On its face, it all sounds good. But, the devil is in the details and the original ordinance failed to address many of my, and your, original concerns.

Below are some points of discussion I have had with my colleagues and the Mayor's administration. The proposed ordinance still does not include these requirements. But, I have been told that these points, which many aldermen (including me) have demanded, will be included in the final ordinance.

I am a member of the Finance Committee, which will be debating the ordinance this morning and if the below points are not included I will vote against this Ordinance today.

-The prior approval of City Council shall be required for any transaction to be undertaken by the Trust that seeks to utilize present or anticipated funds, revenues, assets or properties of the City.

-Any project undertaken by the City with funding received from, or provided by, the Trust will comply with City Procurement rules and policies.

-Repayment of any moneys provided by the Trust to finance or support any infrastructure project will not be a general obligation of the City and will not be secured by the city's full faith and credit.

-At least one of the Voting Members of the Trust shall be a member of the City Council.

-The Trust will provide public notice of its meetings and conduct its meetings in accordance with the Illinois Open Meetings Act AND provide public access to all records, minutes and documents in accordance with the Illinois Freedom of Information Act (FOIA).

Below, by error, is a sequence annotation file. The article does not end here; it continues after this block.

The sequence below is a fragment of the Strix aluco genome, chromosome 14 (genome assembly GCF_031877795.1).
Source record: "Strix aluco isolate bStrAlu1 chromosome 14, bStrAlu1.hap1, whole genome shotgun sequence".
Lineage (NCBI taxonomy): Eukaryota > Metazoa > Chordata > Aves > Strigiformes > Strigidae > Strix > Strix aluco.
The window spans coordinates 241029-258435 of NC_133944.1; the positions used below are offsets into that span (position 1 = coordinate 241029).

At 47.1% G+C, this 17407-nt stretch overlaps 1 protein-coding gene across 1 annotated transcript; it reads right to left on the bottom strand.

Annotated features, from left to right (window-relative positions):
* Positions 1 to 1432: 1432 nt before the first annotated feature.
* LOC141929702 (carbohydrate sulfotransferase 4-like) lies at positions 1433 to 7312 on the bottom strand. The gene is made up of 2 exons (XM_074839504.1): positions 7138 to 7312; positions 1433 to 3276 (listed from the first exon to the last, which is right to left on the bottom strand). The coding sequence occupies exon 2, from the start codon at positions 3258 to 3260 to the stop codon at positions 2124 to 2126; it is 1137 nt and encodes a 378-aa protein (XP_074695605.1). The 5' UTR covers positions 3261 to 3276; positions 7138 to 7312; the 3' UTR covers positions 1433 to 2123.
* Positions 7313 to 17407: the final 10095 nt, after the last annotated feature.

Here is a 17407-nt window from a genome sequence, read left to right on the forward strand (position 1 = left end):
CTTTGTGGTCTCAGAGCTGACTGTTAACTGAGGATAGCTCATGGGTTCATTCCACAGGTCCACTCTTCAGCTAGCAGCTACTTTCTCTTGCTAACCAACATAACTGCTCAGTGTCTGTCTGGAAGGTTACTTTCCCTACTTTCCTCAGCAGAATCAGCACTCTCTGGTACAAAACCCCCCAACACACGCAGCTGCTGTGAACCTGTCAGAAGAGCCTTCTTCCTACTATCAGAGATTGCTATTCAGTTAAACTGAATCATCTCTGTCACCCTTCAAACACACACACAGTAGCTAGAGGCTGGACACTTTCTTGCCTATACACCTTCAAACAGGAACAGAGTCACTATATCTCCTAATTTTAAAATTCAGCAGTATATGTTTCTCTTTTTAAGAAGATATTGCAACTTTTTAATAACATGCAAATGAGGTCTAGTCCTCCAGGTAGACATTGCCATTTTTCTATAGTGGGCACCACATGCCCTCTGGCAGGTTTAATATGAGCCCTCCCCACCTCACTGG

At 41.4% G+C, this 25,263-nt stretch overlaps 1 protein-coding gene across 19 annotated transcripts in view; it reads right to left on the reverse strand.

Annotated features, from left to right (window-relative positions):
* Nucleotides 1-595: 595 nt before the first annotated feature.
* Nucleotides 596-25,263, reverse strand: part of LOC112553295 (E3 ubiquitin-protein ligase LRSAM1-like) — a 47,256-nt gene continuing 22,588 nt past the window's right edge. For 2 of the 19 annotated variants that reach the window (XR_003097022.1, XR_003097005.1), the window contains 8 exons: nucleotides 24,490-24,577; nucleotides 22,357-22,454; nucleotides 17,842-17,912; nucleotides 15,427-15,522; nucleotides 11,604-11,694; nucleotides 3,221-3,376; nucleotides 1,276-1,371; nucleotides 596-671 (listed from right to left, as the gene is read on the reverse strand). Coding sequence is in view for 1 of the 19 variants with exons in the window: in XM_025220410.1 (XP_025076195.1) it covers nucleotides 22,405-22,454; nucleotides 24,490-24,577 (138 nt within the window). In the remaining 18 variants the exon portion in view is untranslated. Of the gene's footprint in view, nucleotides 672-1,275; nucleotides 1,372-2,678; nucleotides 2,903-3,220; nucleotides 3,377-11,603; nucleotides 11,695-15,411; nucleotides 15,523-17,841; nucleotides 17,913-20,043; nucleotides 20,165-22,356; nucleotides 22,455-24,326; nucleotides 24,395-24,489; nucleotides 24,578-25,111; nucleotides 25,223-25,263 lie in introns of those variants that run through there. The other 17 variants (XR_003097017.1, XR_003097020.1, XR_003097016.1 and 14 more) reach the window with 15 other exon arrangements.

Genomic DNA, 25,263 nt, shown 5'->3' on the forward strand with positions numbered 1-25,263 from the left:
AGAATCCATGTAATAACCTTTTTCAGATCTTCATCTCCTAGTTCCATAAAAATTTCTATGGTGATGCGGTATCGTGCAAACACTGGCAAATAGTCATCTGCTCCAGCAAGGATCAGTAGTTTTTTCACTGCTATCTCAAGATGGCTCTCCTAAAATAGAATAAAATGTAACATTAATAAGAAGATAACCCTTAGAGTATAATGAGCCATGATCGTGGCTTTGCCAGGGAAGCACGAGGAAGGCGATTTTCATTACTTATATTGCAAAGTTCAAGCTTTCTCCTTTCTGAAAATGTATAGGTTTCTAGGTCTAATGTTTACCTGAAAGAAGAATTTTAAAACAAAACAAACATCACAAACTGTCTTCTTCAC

Thank you for your input over the last few weeks. Obviously, we need to invest in Chicago, but we must do it without privatizing our public assets to the sole benefit of Multinational Banks and Investment Firms.

Moreno actually didn't vote in committee; he had to leave to pick up his daughter from school. (It was reported that 10 alderman on the committee didn't vote, but if this is up-to-date, I count 17 who didn't vote. The proposal passed 11-7.)

Moreno then indicated that the trust ordinance can always be amended in the future.

"Why not pass an ordinance that doesn't need amending?" Marin asked.

"Because I'm not aware of any ordinance that isn't amendable," Moreno answered.

Okay, then.


Moreno also insisted that taxpayers will never be on the hook for any project that, say, fails or runs way overbudget. Marin - and Arena - begged to differ.

"If business fails on this, is it clear who bails out the business interests?" Marin asked.

"If we're extending the Red Line," Arena answered, "if it's going bad, they will walk away and we'll be stuck with a half-built project and we'll have to go in there and finish it."

Moreno's response?

"I get tired of the council saying No, No, No for political expediency."

Huh? When has the council said No? And how is that politically expedient? Just arrive from Bizarro Chicago?

"It does provide those protections."


Nobody knows.


Finally, Moreno credited Rahm with giving the council six more days to consider the proposal by having Ed Burke defer the vote. When Marin pointed out that dissident aldermen were going to defer the vote for even longer but Rahm beat them to it, Moreno said "Nobody had the stomach to [do] that."

Really? The No, No, No council didn't have the stomach to delay the vote on its own?

Arena: "Please."


See also: The [Infrastructure Bank] Papers (Or, Smells Like Teen Parking Meters)


Comments welcome.


Posted on April 24, 2012

MUSIC - Chief Keef Changed The Industry.
TV - Vizio's Best Product Is You.
POLITICS - UIC: Soda Taxes Work.
SPORTS - More McCaskey Malpractice.

BOOKS - All About Poop.